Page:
Zane was born full term and very large at 11.5 pounds. The first thing we noticed when he was born was that he had a hard time breathing. He had short fast breaths like he was running a mile. His cry was very strange, almost “croup-like” with a hoarse voice.
He was later diagnosed with both laryngo- and tracheomalacia, meaning areas in his throat are floppy where cartilage should be holding things open. He ended up having a surgery on his epiglottis (flap that opens and closes when you eat and breathe). After his surgery, his breathing improved quite a bit, but he is still squeaky and coughs a lot instead of crying.
During the second month in the neonatal intensive care unit (NICU), we were transferred to a different hospital to get a G-tube placed. We struggled to feed him, and he was not thriving. When we were at this new hospital, we were able to meet with geneticists, endocrinologists, neurologists, Gastroenterology and Ear Nose and Throat (ENT) specialists for his breathing.
The geneticists thought he had Beckwith-Wiedemann syndrome, and he does have a lot of the same symptoms. They did a belly ultrasound to check for enlarged abdominal organs while waiting for results. When they did the ultrasound, they found a mass the size of his spleen. During the next two weeks, he underwent multiple scans and later surgery to make sure this mass had not spread.
He was on a ventilator for a week followed by a week of high-flow oxygen and adrenaline, diuretics and steroids to help with swelling his already floppy airway. The tumor was sent to pathology and came back positive for neuroblastoma. He was only a Stage 1, “low risk” thanks to our amazing geneticists who found his tumor so early. He was also tested for Costello syndrome, and his Beckwith-Wiedemann results came back negative. We went home.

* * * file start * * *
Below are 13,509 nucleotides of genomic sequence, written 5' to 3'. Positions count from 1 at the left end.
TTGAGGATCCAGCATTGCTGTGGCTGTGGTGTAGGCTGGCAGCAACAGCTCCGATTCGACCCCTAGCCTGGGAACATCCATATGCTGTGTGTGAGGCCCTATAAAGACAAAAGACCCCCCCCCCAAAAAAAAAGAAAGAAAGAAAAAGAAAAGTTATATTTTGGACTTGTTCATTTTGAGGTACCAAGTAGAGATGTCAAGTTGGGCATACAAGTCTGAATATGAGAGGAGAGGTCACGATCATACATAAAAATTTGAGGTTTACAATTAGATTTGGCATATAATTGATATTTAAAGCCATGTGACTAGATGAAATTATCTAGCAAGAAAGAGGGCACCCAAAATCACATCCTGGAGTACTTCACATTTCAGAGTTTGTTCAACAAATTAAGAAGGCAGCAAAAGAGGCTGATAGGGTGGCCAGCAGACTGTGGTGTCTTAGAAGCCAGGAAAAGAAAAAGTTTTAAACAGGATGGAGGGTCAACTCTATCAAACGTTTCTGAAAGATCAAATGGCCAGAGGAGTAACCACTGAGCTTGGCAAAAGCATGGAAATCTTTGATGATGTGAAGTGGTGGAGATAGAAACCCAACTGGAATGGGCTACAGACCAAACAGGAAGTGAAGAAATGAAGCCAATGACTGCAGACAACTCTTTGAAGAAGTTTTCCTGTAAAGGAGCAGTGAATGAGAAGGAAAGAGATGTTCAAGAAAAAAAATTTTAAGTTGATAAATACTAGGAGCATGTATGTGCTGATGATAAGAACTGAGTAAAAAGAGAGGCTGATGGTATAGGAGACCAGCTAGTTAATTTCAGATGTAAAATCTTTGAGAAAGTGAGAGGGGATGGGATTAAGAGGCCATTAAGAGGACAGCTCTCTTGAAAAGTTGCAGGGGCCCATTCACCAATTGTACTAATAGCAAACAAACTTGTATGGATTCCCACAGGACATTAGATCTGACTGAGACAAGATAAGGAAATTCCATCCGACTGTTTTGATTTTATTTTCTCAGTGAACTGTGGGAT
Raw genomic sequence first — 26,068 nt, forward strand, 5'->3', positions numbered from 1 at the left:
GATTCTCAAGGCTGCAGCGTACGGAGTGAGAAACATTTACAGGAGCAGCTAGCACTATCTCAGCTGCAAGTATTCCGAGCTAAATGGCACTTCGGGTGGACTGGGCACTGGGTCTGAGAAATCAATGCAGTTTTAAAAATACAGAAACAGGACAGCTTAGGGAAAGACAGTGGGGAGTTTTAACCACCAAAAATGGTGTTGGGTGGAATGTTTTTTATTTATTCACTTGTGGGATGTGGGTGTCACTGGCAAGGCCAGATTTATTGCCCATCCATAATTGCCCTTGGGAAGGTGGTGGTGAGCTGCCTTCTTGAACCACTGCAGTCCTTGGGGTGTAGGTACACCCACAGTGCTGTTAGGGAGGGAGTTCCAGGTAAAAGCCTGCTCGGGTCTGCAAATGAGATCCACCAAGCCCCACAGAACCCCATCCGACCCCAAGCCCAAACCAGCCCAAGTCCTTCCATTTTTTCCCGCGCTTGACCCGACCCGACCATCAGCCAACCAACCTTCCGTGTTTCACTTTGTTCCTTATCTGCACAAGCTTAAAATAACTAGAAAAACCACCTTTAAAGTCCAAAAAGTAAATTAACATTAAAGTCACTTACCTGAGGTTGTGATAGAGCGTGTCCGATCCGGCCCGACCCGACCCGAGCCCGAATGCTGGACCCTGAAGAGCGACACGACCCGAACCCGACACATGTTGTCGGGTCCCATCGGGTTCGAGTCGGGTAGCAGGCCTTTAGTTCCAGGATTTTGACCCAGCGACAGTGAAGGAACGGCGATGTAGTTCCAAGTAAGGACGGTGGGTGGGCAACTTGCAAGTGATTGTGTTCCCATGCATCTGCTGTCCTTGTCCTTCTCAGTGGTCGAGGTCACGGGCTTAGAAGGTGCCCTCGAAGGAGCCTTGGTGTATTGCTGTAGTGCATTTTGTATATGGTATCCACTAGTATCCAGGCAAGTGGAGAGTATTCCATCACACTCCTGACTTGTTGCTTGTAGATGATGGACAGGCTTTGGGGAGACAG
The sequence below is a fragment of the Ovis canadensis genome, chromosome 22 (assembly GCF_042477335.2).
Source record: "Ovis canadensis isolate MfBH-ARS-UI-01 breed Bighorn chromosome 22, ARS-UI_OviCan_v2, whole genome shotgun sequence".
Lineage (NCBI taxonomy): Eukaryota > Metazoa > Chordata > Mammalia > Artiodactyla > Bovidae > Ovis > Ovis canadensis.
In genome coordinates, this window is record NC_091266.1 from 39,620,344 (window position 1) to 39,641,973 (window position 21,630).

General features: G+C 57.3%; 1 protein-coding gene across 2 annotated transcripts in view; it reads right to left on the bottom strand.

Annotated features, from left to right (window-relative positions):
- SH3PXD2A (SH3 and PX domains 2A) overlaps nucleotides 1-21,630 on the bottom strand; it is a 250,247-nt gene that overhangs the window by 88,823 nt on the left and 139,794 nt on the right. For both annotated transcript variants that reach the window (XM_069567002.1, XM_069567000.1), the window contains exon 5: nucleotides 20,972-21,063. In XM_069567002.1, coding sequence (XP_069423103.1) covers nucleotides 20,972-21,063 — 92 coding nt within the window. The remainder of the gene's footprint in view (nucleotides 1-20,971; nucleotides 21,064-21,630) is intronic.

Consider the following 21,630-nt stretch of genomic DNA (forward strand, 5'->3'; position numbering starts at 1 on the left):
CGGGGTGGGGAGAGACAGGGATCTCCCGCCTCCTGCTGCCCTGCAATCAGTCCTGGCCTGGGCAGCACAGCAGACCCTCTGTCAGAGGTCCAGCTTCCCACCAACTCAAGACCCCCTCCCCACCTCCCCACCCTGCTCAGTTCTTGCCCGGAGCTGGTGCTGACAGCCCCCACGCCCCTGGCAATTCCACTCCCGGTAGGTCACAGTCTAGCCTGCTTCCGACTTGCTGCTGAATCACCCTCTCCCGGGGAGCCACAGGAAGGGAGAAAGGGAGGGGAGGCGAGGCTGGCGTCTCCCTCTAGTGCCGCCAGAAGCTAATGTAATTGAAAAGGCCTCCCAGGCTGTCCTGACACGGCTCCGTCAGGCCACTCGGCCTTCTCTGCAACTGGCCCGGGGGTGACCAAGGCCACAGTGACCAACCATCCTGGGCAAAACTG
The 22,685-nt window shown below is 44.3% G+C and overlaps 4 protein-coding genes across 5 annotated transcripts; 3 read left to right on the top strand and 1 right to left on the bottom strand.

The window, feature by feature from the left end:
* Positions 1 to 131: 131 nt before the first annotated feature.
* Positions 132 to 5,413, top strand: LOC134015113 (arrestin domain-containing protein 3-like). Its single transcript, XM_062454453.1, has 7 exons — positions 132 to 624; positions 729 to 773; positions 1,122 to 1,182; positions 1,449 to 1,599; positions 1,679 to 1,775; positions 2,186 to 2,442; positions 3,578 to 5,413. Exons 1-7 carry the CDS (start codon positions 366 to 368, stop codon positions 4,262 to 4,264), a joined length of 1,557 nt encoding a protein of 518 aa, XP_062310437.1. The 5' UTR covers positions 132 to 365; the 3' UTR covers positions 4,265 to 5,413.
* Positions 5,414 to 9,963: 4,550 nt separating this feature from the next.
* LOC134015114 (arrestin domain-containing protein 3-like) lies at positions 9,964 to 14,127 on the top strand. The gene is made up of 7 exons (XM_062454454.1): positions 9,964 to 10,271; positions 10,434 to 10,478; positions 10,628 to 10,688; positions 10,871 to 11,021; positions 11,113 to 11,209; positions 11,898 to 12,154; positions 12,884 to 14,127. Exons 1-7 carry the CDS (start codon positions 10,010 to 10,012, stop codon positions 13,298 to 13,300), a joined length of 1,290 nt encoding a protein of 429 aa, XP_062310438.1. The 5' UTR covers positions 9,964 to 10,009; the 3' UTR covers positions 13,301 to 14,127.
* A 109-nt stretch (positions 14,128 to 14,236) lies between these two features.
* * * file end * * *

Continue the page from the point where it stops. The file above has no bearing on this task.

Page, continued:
A few weeks later, we were back in the hospital with breathing issues, and they diagnosed him with Opsoclonus-myoclonus syndrome (OMS), which is another rare disorder. Two to three percent of kids who have neuroblastoma will get OMS. This means the antibodies his body built up to attack his tumor (nerve tissue) started attacking his brain when the tumor was removed (because it is similar nerve tissue).
At this point, Zane has started looking better all on his own. We decided to not treat him and see if things would wear off on their own. I am sitting here one week later, and he is looking at me—at my face. We used to think it was possible that he was blind, and now he can SEE. It seems like a miracle.
He is not out of the woods. It is possible that OMS can go away and reappear with a vengeance. It is also possible that he was misdiagnosed because of how young he is and the fact he also has Costello syndrome. It can be hard to tell where each symptom is coming from. So now we wait. We are traveling to a Mayo Clinic in Minnesota in February for further testing.
He is our miracle though. We absolutely adore him. He is our fighter, and he is showing the world what an amazing boy he is!